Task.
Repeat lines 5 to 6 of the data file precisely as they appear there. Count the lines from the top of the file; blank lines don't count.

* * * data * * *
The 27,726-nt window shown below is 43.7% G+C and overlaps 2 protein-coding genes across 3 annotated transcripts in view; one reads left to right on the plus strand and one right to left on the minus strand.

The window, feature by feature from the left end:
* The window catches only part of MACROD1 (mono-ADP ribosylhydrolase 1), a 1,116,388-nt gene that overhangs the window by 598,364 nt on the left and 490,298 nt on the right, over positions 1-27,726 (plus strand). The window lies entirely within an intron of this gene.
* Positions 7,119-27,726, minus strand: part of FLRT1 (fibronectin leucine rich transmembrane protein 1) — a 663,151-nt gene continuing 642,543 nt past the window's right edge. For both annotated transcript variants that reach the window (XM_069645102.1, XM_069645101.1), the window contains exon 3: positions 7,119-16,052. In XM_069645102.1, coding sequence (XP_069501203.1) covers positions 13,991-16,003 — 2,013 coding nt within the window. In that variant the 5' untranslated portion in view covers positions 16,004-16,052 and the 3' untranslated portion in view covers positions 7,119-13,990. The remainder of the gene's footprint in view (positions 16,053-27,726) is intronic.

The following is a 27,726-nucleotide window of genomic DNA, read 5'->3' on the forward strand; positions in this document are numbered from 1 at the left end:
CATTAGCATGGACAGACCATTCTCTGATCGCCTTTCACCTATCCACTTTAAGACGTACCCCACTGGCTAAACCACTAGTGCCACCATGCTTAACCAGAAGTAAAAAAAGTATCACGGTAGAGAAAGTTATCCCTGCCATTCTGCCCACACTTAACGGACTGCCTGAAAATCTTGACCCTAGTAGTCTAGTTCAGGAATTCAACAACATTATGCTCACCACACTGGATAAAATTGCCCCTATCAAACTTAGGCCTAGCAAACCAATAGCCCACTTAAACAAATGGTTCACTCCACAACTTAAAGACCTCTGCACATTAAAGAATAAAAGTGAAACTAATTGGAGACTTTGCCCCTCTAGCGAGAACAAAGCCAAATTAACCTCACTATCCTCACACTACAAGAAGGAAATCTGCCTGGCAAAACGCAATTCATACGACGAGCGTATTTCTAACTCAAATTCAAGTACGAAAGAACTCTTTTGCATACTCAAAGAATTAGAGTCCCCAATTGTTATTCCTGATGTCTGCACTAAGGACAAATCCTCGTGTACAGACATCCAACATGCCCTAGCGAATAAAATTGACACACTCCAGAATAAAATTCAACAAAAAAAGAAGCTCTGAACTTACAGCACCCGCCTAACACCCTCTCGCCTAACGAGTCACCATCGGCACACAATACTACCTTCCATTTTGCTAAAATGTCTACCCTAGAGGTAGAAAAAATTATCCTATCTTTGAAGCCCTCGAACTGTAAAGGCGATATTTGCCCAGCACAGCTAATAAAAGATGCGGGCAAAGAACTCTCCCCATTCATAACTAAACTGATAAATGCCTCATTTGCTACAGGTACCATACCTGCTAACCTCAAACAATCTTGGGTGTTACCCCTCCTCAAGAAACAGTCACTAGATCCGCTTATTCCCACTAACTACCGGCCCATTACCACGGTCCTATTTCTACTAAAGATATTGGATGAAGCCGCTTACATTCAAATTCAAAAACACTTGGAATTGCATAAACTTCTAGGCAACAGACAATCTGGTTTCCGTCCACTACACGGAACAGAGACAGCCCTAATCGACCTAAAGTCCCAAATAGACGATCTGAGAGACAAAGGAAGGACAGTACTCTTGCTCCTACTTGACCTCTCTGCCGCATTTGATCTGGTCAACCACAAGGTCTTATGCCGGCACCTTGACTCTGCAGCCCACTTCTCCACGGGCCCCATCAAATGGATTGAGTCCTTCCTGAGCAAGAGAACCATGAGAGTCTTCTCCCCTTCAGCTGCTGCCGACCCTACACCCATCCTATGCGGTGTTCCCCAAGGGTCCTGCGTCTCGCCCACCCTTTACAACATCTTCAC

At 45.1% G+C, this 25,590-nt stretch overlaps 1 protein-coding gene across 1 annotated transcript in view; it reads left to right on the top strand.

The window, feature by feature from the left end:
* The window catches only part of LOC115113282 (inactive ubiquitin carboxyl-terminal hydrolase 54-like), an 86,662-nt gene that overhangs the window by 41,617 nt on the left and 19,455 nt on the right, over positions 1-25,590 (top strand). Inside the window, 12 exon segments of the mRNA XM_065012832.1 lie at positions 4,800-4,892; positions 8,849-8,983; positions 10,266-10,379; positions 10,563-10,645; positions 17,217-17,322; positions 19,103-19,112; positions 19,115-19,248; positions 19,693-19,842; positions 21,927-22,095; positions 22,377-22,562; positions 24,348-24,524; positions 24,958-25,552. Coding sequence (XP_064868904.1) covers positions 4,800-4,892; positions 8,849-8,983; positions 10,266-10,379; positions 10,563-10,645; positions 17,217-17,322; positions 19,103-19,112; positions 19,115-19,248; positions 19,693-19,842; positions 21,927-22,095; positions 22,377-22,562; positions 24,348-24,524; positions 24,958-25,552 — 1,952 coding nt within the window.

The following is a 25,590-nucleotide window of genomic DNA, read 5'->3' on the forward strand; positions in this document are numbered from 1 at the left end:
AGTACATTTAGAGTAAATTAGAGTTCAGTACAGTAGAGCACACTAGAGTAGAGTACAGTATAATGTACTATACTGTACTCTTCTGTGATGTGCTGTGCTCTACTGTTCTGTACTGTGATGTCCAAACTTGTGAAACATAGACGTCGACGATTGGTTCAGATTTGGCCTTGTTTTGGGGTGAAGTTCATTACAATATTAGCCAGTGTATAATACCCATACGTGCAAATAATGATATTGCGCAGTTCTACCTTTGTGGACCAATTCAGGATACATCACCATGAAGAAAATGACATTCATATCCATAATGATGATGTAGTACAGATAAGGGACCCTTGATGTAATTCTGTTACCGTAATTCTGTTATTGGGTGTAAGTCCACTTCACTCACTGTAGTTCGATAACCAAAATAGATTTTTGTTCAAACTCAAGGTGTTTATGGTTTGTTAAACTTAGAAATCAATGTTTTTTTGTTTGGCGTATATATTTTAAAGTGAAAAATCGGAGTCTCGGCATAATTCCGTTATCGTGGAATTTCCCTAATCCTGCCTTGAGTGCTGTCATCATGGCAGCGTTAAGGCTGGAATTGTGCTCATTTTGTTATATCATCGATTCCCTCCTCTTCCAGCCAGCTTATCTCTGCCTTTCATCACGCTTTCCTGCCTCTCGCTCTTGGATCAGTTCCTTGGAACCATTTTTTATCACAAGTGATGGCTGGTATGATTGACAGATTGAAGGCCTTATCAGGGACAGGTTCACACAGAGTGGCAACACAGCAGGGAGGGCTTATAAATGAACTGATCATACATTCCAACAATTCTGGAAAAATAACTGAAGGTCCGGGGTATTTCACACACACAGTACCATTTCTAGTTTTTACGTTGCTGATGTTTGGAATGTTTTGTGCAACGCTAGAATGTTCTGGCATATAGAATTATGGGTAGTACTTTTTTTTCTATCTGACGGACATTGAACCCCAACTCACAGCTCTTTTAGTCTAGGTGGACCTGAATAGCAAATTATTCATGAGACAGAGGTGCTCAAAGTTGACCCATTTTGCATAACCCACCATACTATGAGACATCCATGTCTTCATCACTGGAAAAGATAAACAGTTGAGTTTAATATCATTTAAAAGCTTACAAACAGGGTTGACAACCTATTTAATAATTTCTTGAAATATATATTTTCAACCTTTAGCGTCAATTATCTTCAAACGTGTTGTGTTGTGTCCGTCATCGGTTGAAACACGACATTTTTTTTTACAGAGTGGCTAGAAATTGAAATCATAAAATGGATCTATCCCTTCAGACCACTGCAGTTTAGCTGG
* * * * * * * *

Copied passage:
The following is a 27,726-nucleotide window of genomic DNA, read 5'->3' on the forward strand; positions in this document are numbered from 1 at the left end:
CATTAGCATGGACAGACCATTCTCTGATCGCCTTTCACCTATCCACTTTAAGACGTACCCCACTGGCTAAACCACTAGTGCCACCATGCTTAACCAGAAGTAAAAAAAGTATCACGGTAGAGAAAGTTATCCCTGCCATTCTGCCCACACTTAACGGACTGCCTGAAAATCTTGACCCTAGTAGTCTAGTTCAGGAATTCAACAACATTATGCTCACCACACTGGATAAAATTGCCCCTATCAAACTTAGGCCTAGCAAACCAATAGCCCACTTAAACAAATGGTTCACTCCACAACTTAAAGACCTCTGCACATTAAAGAATAAAAGTGAAACTAATTGGAGACTTTGCCCCTCTAGCGAGAACAAAGCCAAATTAACCTCACTATCCTCACACTACAAGAAGGAAATCTGCCTGGCAAAACGCAATTCATACGACGAGCGTATTTCTAACTCAAATTCAAGTACGAAAGAACTCTTTTGCATACTCAAAGAATTAGAGTCCCCAATTGTTATTCCTGATGTCTGCACTAAGGACAAATCCTCGTGTACAGACATCCAACATGCCCTAGCGAATAAAATTGACACACTCCAGAATAAAATTCAACAAAAAAAGAAGCTCTGAACTTACAGCACCCGCCTAACACCCTCTCGCCTAACGAGTCACCATCGGCACACAATACTACCTTCCATTTTGCTAAAATGTCTACCCTAGAGGTAGAAAAAATTATCCTATCTTTGAAGCCCTCGAACTGTAAAGGCGATATTTGCCCAGCACAGCTAATAAAAGATGCGGGCAAAGAACTCTCCCCATTCATAACTAAACTGATAAATGCCTCATTTGCTACAGGTACCATACCTGCTAACCTCAAACAATCTTGGGTGTTACCCCTCCTCAAGAAACAGTCACTAGATCCGCTTATTCCCACTAACTACCGGCCCATTACCACGGTCCTATTTCTACTAAAGATATTGGATGAAGCCGCTTACATTCAAATTCAAAAACACTTGGAATTGCATAAACTTCTAGGCAACAGACAATCTGGTTTCCGTCCACTACACGGAACAGAGACAGCCCTAATCGACCTAAAGTCCCAAATAGACGATCTGAGAGACAAAGGAAGGACAGTACTCTTGCTCCTACTTGACCTCTCTGCCGCATTTGATCTGGTCAACCACAAGGTCTTATGCCGGCACCTTGACTCTGCAGCCCACTTCTCCACGGGCCCCATCAAATGGATTGAGTCCTTCCTGAGCAAGAGAACCATGAGAGTCTTCTCCCCTTCAGCTGCTGCCGACCCTACACCCATCCTATGCGGTGTTCCCCAAGGGTCCTGCGTCTCGCCCACCCTTTACAACATCTTCAC